Beijing had categorically said that to obtain full diplomatic recognition, the government in Kabul would need to enact political changes, enhance security, and repair ties with its neighbors. Both nations were continuing their diplomatic relations and hosting each other’s diplomats at the same time.
China had also said that while Afghanistan should not be kept outside the international community, the Taliban needed to live up to the expectations of the outside world.
The curious thing is that reports of atrocities perpetrated on innocent citizens, especially the women in Afghanistan under the Taliban, are regularly pouring in. Though the Taliban had promised to show due respect to human rights and, in particular, the rights of women, this does not seem to have been translated into practice.
How then did Beijing suddenly change its resolve remains a mystery. The simple explanation is that national interest has an overwhelming weight against human rights and public commitments.
At the same time, China has repeatedly declared that it respects Afghanistan’s national sovereignty and its choices. It has also said it does not meddle in Afghanistan’s domestic affairs.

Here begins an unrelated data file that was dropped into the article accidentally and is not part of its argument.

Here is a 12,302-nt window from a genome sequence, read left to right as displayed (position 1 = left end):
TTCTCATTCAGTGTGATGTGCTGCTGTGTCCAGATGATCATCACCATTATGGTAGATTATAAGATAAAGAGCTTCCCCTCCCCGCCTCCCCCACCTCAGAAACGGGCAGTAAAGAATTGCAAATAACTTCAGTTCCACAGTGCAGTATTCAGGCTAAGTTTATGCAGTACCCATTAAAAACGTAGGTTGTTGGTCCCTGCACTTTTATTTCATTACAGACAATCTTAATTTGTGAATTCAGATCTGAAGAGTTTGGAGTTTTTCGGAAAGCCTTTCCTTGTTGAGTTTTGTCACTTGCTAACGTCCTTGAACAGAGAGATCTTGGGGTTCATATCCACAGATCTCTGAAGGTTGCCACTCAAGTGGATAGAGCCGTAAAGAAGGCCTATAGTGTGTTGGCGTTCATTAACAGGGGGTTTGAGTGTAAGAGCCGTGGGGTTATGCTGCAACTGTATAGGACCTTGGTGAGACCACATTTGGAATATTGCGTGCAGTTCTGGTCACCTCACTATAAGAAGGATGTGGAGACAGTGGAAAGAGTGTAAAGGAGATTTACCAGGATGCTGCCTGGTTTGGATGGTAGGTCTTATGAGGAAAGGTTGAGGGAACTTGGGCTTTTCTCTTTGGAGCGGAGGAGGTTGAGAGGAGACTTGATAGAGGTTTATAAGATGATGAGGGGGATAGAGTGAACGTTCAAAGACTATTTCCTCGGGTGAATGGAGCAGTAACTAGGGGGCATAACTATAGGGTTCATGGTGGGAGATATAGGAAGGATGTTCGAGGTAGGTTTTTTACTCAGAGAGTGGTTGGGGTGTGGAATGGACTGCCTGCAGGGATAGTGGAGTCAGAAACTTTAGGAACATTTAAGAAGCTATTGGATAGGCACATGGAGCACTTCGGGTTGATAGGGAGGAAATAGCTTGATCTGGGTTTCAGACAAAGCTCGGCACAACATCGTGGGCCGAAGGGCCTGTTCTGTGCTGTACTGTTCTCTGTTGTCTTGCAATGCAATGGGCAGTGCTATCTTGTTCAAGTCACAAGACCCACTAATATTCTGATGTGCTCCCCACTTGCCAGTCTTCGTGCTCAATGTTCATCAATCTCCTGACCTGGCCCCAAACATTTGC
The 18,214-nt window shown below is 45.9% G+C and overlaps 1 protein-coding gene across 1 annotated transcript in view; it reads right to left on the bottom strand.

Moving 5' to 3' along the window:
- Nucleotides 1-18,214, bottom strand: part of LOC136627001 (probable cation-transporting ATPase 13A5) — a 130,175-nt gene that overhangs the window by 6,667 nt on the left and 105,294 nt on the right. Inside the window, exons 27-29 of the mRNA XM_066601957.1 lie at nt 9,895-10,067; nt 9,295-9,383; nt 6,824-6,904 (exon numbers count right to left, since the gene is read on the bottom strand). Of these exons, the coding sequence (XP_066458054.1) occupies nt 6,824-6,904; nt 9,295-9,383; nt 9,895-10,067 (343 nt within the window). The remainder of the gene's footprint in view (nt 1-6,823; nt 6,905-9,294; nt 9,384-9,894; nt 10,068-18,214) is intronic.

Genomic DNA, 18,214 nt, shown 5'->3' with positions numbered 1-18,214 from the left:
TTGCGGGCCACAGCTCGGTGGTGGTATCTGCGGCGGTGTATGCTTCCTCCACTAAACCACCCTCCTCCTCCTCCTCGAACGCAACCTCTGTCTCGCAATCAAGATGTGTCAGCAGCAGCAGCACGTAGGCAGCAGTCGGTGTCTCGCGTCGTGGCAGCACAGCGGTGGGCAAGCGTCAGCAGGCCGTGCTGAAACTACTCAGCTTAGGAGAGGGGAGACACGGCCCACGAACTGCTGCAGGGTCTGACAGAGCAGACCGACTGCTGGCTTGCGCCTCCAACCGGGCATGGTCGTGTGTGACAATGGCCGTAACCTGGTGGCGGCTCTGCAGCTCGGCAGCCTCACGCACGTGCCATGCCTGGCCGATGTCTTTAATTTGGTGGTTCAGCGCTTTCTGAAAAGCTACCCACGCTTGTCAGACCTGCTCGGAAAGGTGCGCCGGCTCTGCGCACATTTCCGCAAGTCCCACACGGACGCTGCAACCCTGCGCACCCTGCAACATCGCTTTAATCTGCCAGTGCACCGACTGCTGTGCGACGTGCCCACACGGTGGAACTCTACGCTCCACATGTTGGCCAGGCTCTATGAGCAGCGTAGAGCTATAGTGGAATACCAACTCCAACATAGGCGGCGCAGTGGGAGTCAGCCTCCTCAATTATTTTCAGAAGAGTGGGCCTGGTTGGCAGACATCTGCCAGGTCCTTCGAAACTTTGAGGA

Non-interference assurance by China is certainly in response to the commitment made by the Taliban that they will not allow their land to be used for militancy against another country.
This is an important commitment, but how long will Beijing stick to it is difficult to say. Nevertheless, as long as the threat of Uyghur Islamic uprising in Xinjiang remains a political scenario in the Eastern part of China, she would very much welcome the Taliban, promising not to allow their land to be used for militancy in another country.
In the recent past, a rumor was making circles that some Uyghur fundamentalist youth are receiving training in terror somewhere in Nangarhar, the northeastern part of Afghanistan.
It has to be noted that one of the conditions which Beijing has stipulated for recognition of Afghanistan was that, among other things, Kabul should mend its relations with its neighbours.
As of today, Pakistan is the only neighbor of Afghanistan with which relations are soured. Imposing this condition means that China wants to take Pakistan also into the loop so that Pakistan-based jihadists desist from propagating the Islamic resurgence movement among the Pakistan-based diehard jihadist-terrorist organizations.
China has taken the lead in giving formal recognition to the Taliban regime in Afghanistan. Not only that, it has also said that “Afghanistan should not be kept at a distance from the international community.”
This subtly points the finger towards the US and its allies, who have imposed sanctions on Afghanistan for violation of human rights. With China’s recognition of Afghanistan, it is obvious that a large number of Asian and African countries would follow suit.
India is foremost among the Asian countries and also among the democracies in the world, which will have to think twice about how her close relations with the Taliban regime must be shaped.